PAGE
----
The Art of Being Normal by Lisa Williamson
Published by David Fickling Books on January 1, 2015
Genres: [Young Adult] Contemporary, LGBTQ+
3.5 Stars, Completed June 17, 2016
– read bold text only to avoid SPOILERS –
“Who wants to be normal anyway? Fancy that on your gravestone. Here lies so-and-so. They were entirely normal.”
The Art of Being Normal shares a story about two people with very big secrets. Ever since grade school David Piper has been known as the school freak for writing, “I want to be a girl when I grow up.” But he’s had two best friends that have cheered and supported him throughout the years-that is until he becomes the third wheel when the two best friends decide to upgrade from being “friends” into “in a relationship.” Around the same time, Leo Denton, has just moved to David’s school. For Leo, all he craves for with this new institution is a chance to maintain an invisibility that he lacked at his last. Once the two meet, David and Leo are immediately drawn towards each other for unknown reasons, and they soon form a comfortable and sincere friendship.
So I have a lot of positive things to say about The Art of Being Normal.
First, I think it’s wonderful that Lisa Williamson, a cisgender author, wanted to tackle a story with transgender characters. I feel like these books are so rare since I know cis authors are afraid of misrepresenting these individuals. In fact, this is actually my very first book with a transgender protagonist. However, also being cisgender myself, I can’t vouch if Williamson accurately represents transgender youth with her characters, but I did notice that she mentioned she worked at the Gender Identity Development Service for two years. She may have sought feedback from the people she worked with when she was there.
To not overcomplicate the main ideas, I liked that the story remained simple throughout. The standalone really is just about two young individuals that yearn to find a place in a very judgmental society, but it’s also a story about two people that recognize that sometimes not being normal is okay, too. Being normal is totally overrated anyway. And, though simplified in regards to plot, this novel was a fast read for me since the storyline really drew me in and kept me engaged until the last page. It was also a pleasant surprise to find this a UKYA read-the way it was written and the places that were described made this pretty apparent early on, which was certainly something I could appreciate seeing I don’t think I’ve read any UKYA titles before. There’s also a slight twist (I say slight because it should be predictable to most readers) that’s nice and doesn’t feel at all forced.
As for the writing, The Art of Being Normal is written in a dual perspective (which I tend to dislike if it’s done by one author), but the main characters earn the readers’ sympathy easily and there was a good enough distinction between the two narratives. Also there’s a clear header of whose perspective is being featured at the beginning of each chapter, which also helped ward off any confusion for readers.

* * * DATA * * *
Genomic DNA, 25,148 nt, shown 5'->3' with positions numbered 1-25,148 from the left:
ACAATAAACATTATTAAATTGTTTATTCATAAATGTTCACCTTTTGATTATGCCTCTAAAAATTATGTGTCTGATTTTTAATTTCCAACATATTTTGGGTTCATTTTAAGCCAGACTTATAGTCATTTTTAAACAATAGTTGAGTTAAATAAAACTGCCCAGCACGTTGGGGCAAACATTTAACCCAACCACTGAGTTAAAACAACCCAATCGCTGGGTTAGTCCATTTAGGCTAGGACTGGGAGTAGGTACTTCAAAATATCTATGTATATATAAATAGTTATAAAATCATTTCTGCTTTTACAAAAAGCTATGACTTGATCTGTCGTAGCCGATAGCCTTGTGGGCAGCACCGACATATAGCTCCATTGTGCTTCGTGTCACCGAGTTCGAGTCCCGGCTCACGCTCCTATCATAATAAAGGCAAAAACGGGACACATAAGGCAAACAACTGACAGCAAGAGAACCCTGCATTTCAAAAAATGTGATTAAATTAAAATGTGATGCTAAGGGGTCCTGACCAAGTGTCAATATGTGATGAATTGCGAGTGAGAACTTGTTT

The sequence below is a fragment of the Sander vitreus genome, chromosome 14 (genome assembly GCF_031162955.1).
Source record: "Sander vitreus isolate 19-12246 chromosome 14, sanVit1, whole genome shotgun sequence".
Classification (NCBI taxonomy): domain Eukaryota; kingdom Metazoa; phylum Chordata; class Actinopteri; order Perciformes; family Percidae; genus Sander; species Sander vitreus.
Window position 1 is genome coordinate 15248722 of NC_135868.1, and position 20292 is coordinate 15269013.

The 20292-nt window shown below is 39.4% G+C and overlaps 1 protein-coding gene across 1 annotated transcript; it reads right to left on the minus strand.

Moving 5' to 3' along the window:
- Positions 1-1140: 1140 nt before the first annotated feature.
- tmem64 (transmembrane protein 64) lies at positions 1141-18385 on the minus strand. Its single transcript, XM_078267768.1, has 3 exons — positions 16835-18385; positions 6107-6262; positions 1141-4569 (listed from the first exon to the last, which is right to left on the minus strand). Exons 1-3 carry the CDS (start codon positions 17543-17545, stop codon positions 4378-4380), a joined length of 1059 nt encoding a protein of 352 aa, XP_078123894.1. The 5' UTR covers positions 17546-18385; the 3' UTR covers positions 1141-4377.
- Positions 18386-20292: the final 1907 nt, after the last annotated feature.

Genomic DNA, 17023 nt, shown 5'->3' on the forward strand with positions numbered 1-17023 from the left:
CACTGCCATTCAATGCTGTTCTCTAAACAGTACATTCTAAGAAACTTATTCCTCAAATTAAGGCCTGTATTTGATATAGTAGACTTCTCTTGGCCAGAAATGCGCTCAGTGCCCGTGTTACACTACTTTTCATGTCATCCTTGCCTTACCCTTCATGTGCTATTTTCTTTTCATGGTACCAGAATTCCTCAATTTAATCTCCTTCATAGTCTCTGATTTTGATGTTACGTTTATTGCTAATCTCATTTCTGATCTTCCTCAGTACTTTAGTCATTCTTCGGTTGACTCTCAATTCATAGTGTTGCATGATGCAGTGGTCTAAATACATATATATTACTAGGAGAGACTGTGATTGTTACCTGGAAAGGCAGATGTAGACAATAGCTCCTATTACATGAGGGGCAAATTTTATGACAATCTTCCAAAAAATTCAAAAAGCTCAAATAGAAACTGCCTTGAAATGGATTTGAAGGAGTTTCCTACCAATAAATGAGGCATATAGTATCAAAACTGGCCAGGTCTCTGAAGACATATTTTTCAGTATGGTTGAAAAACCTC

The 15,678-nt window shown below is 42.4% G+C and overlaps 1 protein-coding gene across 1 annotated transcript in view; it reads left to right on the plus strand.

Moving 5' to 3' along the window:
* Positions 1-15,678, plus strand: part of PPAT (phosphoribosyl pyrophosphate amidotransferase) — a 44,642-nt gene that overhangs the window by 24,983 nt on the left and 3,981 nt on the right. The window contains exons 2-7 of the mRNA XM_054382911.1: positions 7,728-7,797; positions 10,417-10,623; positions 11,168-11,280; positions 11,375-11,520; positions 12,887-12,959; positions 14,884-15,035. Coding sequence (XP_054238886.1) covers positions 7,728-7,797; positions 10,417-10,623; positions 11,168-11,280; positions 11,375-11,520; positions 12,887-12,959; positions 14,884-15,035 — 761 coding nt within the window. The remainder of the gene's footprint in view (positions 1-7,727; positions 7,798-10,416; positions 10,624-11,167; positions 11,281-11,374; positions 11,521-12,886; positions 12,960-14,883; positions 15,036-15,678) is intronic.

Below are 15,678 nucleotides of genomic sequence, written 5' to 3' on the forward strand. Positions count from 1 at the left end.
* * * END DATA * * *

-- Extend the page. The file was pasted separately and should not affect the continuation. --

And, most importantly, I also thought this was an intriguing standalone especially for cisgender people that want an introduction to more diverse books or trans issues. However, on the other hand, this was also a disappointment. I couldn’t help but feel slightly let down because I didn’t find The Art of Being Normal a greatly important read as I had anticipated. Since both characters are still too young to start the surgery or hormone replacement therapy, it’s more of a story about two people planning to transition. The struggles and social oppression the characters face appear genuine, but aside from that I didn’t seem to learn as much as I’d like to.
Another big flaw that I noticed with this novel was that apart from the two main narrators, I didn’t feel emotionally connected or understanding towards the rest of the supporting cast. David’s friends and family, Alicia, and the people in Leo’s life could have easily been interchanged for another book’s set of characters without changing the emotional impact. All the cis people were strangely too simplified and one dimensional in this for some reason.
And yet another reason that gave me the resolve to give this book 3 stars was the mini arc with Leo’s father. I felt like it was sort of unnecessary and didn’t add much to Leo’s story other than show how depressingly bad his life is compared to other teenagers. (I digress… but I’m still waiting for the day when all the parents of a YA book are alive and happily married. I know separation, divorce, and death are normal life changes that are omnipresent especially in today’s age, but I’m also disappointed by how few books can illustrate a character with a happy family and upbringing (well aside from the Weasley’s).)
To conclude, The Art of Being Normal is an easy read that may give cisgender readers a glimpse of trans issues. However, it isn’t a life changing story that will wow (both cis and trans) readers or make them see the world differently. But as a novel, the writing and storyline is overall engaging and the two narrators are endearing for the majority of the story. The Art of Being Normal wasn’t as informative or enlightening as I’d hoped, but it still is a good UKYA title I’d recommend to others nonetheless.
Quotes were taken from an uncorrected advance readers copy.
Special thanks to Farrar, Straus and Giroux and Netgalley for giving me the opportunity to read and review The Art of Being Normal. In no way did this affect my reading experience or honest review.